Boris Johnson’s plan to recruit 20,000 more police officers will begin within weeks.
As well as the extra officers the new Prime Minister will launch an urgent review into plans to make it easier for forces to use stop-and-search powers.
The recruitment drive – one of Mr Johnson’s Tory leadership campaign promises – will start in September and the Prime Minister wants it completed over the next three years.
‘As I said on the steps of Downing Street this week, my job as Prime Minister is to make our streets safer,’ Mr Johnson said.
‘People want to see more officers in their neighbourhoods, protecting the public and cutting crime.
‘I promised 20,000 extra officers and that recruitment will now start in earnest.’
Shortly after he made the statement, however, Mr Johnson’s own policing minister said the scheme could be scuppered by a shortage of lockers for officers to keep their kit in.
Newly appointed minister Kit Malthouse, told the Today programme: ‘We will have to sit down and talk about the logistics.
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‘It might seem a surprising logistical issue that constrains the number of police officers is access to lockers.’
‘Modern police officers carry a lot of equipment and that all has to be stored somewhere overnight as they travel to and from their home. So finding locker space is going to be the key.’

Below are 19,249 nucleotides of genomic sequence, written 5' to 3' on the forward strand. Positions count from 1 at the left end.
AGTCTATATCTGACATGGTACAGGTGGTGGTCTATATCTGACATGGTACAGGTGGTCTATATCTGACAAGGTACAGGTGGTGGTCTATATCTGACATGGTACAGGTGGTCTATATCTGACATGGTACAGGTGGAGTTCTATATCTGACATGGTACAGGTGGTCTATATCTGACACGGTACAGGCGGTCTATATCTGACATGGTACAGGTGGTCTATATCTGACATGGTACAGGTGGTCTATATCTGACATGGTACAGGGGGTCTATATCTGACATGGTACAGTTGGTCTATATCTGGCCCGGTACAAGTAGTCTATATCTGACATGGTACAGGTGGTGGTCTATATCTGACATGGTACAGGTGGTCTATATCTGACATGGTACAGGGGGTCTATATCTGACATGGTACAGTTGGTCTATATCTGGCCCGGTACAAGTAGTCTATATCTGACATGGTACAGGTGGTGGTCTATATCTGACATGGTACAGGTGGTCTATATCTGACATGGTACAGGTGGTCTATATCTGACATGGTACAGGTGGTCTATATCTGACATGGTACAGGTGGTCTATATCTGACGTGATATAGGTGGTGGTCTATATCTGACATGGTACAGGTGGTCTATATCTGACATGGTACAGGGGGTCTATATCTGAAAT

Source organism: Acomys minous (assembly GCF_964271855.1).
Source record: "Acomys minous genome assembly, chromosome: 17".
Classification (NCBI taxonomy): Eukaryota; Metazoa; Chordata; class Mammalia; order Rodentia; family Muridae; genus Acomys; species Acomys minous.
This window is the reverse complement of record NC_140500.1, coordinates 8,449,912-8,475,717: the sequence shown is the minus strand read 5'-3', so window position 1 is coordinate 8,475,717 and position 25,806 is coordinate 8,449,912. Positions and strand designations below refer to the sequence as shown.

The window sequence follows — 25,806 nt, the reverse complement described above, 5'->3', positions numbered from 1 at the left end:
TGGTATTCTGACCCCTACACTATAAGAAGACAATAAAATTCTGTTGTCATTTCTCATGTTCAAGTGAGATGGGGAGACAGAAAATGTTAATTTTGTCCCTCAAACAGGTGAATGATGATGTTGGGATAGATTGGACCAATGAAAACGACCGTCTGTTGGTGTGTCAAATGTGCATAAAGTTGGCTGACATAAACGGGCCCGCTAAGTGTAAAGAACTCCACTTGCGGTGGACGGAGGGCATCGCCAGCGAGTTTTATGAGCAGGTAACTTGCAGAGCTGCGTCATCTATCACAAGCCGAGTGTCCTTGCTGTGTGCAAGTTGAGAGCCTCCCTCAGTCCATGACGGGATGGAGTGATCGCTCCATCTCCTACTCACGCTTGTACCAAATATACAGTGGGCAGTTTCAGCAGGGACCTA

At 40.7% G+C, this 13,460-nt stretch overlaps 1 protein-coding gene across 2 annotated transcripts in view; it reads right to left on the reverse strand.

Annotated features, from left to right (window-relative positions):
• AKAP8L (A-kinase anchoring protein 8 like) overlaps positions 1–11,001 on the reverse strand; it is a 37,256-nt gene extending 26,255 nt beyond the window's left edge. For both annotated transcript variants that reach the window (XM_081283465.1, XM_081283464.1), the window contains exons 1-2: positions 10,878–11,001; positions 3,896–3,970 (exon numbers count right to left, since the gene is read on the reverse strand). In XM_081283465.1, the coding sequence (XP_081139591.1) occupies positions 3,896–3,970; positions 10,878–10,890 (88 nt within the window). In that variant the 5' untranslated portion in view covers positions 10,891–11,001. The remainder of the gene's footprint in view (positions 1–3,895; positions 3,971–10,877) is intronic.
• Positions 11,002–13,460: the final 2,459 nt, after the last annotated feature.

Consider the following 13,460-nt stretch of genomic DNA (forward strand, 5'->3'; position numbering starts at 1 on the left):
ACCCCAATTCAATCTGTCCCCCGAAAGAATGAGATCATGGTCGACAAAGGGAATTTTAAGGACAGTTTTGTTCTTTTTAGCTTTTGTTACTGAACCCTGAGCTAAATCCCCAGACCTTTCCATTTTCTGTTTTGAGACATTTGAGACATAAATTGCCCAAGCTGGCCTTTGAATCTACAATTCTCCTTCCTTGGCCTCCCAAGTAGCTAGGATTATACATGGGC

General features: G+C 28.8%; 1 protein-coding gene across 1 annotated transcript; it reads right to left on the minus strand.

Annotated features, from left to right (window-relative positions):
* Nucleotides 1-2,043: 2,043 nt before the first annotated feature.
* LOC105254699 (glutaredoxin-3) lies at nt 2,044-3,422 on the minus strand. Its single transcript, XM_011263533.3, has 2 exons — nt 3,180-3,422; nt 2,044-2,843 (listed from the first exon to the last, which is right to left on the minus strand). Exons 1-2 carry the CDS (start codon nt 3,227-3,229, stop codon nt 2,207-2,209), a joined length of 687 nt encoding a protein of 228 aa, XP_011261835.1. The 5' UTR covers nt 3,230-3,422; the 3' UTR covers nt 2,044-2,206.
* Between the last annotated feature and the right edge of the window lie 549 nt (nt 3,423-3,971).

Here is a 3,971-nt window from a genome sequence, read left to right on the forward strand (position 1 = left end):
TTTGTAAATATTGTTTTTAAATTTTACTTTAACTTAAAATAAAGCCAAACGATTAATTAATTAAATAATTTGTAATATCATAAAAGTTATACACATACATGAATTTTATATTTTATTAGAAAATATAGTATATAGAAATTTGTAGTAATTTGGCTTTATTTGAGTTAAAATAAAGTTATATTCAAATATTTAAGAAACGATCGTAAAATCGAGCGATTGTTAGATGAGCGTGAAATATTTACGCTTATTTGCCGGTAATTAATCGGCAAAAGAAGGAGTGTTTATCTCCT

The Government also announced it will urgently review pilot schemes which make it easier for forces in England and Wales to carry out stop-and-search operations under Section 60 of the Criminal Justice and Public Order Act.
Seven forces have been piloting changes under which the rank required to authorise a Section 60 order has been lowered to inspector.
In addition, the degree of certainty required has been lowered, so that the authorising officer must reasonably believe serious violence ‘may’ occur.
Downing Street said that the pilot schemes would be reviewed with a view to rolling them out across all forces.
Mr Johnson and Home Secretary Priti Patel have also set out plans for a new national policing board.
The panel will be chaired by the Home Secretary and bring together key police leaders, holding them to account for meeting the 20,000 officers target and working on a national response to other issues.
The College of Policing described the move as a ‘huge opportunity’ to get a more diverse workforce that is up to scratch on modern methods.